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Efficiency of water conveyance

 

Water Requirement

  • Every crop is requires a certain quantity of water after a fixed interval,throughout its period of growth. If the natural rain is sufficient and timely so as to satisfy both these requirements, no irrigation water is required for growing that crop.

In India, the natural rainfall is either insufficient, or the water does not fall regularly , as required by the crops. Since the magnitude as well as the frequency of the rainfall varies throughout a tropical country, certain crop may require irrigation in certain part of the country, and the same crop may not require any irrigation in some other part of the country.

Arid region-

The area where irrigation is must for agriculture is called the arid region.

Semi arid region-

The area in which inferior crops [jowar, Bajra ] can be grown without irrigation is called semi-arid region.

  • The term Water requirement of a crop means a total quantity and the way in which a crop requires water, from the time of its sown to the time it is harvested.

It is very clear that the water requirement, will vary with the crop as well as with the place.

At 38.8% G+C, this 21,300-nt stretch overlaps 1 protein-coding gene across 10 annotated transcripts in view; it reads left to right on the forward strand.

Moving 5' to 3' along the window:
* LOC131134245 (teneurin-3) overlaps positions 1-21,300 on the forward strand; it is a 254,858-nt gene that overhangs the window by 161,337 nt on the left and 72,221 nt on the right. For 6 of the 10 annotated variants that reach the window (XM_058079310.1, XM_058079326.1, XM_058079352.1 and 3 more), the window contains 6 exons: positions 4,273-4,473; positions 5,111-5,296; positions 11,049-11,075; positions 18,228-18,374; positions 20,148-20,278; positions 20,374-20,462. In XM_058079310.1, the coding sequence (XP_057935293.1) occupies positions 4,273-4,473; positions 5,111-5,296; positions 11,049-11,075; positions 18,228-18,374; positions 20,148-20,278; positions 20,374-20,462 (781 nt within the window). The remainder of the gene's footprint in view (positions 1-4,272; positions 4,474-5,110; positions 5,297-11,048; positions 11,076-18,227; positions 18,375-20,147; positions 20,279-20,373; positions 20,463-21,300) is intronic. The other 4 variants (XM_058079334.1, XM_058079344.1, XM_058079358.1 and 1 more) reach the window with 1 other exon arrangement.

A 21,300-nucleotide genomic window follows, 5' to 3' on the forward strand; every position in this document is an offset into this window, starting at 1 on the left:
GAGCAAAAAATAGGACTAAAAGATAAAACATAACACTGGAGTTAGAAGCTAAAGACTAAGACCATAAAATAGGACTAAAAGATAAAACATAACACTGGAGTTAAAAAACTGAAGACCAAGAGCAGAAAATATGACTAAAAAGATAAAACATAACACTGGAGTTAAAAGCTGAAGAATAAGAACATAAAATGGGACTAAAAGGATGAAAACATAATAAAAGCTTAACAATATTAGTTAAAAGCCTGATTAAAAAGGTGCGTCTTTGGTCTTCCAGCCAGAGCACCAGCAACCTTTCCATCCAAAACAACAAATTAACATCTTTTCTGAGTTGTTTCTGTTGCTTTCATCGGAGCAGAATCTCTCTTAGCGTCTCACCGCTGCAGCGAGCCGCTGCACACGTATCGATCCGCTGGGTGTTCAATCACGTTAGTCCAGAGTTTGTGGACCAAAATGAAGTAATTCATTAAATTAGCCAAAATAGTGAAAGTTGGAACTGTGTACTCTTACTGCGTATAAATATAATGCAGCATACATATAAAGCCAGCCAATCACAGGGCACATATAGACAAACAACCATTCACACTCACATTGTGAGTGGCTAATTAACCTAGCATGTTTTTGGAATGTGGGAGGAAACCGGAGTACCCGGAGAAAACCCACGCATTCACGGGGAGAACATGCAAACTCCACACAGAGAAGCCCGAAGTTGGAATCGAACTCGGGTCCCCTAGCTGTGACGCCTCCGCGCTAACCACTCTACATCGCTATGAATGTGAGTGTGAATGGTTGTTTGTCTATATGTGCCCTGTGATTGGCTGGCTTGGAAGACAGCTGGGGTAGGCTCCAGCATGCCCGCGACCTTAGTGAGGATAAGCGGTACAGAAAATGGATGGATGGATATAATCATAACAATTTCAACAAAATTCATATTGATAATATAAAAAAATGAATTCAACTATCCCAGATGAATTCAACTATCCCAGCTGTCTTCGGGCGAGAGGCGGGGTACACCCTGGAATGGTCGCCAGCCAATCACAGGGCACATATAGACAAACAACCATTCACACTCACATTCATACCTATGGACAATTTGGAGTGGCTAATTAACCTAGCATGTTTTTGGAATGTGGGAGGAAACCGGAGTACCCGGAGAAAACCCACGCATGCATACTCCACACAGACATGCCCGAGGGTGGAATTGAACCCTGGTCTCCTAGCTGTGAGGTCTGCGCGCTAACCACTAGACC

• In other words, different crops will have different water requirements, and the same crop may have different water requirements at different places of the same country; depending upon the changing in climates, types of soils, different methods of cultivation, and useful rainfall, etc.


Crop Rotation-


  • When the same crop is grown again and again in the same field, the fertility of the land gets reduced as the soil becomes deficient in nutrients which are required to that particular crop.
  • In order to enhance the fertility of the land it is often found necessary and helpful to give some rest to the land.
  • This can be achieved  either by allowing the land without any cultivation for some time period, or by growing the crops which do not mainly require those nutrients which are mainly required by the earlier grown crop. This method of growing different crops in rotation, one after the other, in the same field is called crop rotation.